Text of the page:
bids us to give up the dear friendship, which is drawing us away from God;
bids us give into the Father's hand, the child or loved one we so desire to keep with us?
"In all your ways" means the hard ways, as well as the easy ways; the thorny path, as well as the path of flowers. Yet we are continually coming to points at which we hesitate. We say: "In all but this, dear Lord—I can take your way and do your will." Still the answer comes, "In all my ways, my child."
There must be no reserve, no withholding, no exception. The beloved sin must be given up, though it seems only a little one, though giving it up is like cutting off a right hand or plucking out a right eye.
The hard path must be taken, though it leads among thorns that pierce the feet, over the sharp stones, through fire and flood.
The painful duty must be done, though it costs us popularity, ease, or position; though it leads to poverty, suffering, or homelessness.
The bitter grief must be accepted, though it seems to take all and leave nothing.
It must be accepted sweetly, lovingly, cheerfully, with unquestioning surrender.
Here is a little story from an English magazine which serves as illustration. A poor woman in the hospital was told by the matron that she would not recover, that her illness was incurable. It is very hard to be told that one never can hope to be better, that one's life work is done.
However, this poor sufferer was not overcome by what the kindly matron told her. She did not shrink from pain and death. But there was still one point at which she could not yield to God's way. With tears she said that she gladly and patiently accepted God's will so far as her own pain and death were concerned—but she could not bear the thought of leaving her motherless children. She declared that no one could induce her to feel resigned in this matter.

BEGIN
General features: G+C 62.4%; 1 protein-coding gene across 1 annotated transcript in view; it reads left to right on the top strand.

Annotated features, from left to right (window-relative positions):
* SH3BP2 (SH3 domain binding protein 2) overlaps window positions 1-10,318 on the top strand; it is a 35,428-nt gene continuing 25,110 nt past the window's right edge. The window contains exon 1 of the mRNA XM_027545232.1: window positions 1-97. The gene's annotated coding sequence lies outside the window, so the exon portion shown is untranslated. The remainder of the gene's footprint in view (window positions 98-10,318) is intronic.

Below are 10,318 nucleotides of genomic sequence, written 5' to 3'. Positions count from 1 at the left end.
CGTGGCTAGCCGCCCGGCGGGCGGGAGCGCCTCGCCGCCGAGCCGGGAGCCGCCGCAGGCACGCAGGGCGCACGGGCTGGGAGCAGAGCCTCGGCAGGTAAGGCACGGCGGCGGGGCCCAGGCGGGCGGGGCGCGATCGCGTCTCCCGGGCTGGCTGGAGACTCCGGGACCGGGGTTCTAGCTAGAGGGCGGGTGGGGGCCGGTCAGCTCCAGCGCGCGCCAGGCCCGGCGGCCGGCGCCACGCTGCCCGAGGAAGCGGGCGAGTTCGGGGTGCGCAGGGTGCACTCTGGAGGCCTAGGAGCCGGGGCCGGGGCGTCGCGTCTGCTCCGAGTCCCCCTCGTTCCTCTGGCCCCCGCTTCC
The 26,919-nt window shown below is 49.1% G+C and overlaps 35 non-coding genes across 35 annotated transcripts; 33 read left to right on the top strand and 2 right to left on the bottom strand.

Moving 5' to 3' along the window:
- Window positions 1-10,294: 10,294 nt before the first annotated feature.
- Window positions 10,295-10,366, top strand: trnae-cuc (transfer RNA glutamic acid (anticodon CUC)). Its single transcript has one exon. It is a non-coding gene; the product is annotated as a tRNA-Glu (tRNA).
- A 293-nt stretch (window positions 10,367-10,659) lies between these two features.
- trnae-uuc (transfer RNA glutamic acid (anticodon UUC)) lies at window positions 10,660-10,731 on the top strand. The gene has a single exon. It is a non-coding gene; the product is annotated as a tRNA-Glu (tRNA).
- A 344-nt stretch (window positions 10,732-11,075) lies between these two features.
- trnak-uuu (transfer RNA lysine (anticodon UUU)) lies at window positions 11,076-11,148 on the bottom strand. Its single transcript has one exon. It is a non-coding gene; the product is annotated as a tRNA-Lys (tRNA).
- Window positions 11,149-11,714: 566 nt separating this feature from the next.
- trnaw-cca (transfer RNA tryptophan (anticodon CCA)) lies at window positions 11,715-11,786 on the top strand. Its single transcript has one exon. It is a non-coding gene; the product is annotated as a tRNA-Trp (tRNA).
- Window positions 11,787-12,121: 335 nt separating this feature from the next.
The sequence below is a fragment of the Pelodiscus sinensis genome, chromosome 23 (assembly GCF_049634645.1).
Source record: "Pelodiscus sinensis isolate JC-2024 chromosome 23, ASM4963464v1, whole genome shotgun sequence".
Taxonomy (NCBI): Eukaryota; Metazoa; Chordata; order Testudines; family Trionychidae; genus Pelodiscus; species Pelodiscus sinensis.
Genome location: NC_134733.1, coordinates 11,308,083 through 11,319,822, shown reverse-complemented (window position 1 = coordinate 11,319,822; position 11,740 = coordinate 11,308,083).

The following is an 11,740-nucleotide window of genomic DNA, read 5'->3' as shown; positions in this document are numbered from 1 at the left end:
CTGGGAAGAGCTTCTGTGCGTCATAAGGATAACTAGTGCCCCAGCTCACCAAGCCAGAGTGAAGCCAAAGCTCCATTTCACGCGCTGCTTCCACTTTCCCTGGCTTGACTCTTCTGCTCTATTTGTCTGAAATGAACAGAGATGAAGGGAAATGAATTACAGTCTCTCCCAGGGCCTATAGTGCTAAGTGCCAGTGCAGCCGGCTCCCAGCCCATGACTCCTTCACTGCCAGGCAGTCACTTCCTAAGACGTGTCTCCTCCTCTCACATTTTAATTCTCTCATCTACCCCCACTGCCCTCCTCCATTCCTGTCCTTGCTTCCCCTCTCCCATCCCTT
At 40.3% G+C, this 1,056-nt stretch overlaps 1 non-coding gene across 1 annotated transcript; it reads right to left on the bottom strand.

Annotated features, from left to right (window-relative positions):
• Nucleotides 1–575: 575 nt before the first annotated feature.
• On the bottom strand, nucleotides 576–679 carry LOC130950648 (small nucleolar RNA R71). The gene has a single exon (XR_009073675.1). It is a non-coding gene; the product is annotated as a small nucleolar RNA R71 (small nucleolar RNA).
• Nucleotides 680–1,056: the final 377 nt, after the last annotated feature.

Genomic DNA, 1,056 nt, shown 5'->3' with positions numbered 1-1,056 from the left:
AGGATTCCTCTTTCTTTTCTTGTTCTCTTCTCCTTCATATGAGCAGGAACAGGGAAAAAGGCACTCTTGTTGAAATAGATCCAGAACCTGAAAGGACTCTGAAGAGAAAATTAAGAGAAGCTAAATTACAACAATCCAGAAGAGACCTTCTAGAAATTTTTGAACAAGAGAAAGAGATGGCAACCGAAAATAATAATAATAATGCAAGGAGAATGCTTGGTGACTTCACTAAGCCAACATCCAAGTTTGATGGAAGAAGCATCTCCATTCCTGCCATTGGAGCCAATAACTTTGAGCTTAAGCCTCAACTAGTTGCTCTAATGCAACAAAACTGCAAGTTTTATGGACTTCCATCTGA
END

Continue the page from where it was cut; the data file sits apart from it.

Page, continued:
The visitor to whom she said this had no words with which to comfort her. She could only say to the poor woman, "Yours is untold sorrow, far beyond my understanding—but God knows all about it; God understands. Will you not tell him just how you feel? Tell him what you have told me—all your pain, your anxiety about your children, your sore dread at the thought of leaving them alone in this world."
Then the visitor went away, promising to pray, and to ask her friends to pray for the poor woman in her sore struggle. In a day or two she came again and found the sufferer calm and patient. She had told God; she had poured out her whole heart in unrestrained prayer, and she said to her visitor, "I am just leaving everything with God—not only whether I shall live or die, but each one of my little children, if I am to be taken from them. Everything is safe with him. I feel it now—I know it."
She had acknowledged God in this hard way, as in all other and easier ways. She had acknowledged him, too, by telling him all about her trouble, by going over her anxieties with him, and now there was no trouble, no anxiety any longer. There was now no "anything but this" in her submission. To the Master's words: "In all your ways"—she could now respond, "Yes, Lord, in all your ways."
The lesson is plain. Nothing must be withheld from God, whether it be in obedience, or in submission. The darling sin must be given up. The rough path must be walked over. That hard duty must be accepted. We must acknowledge the Lord in all our ways, if we would have him direct our paths.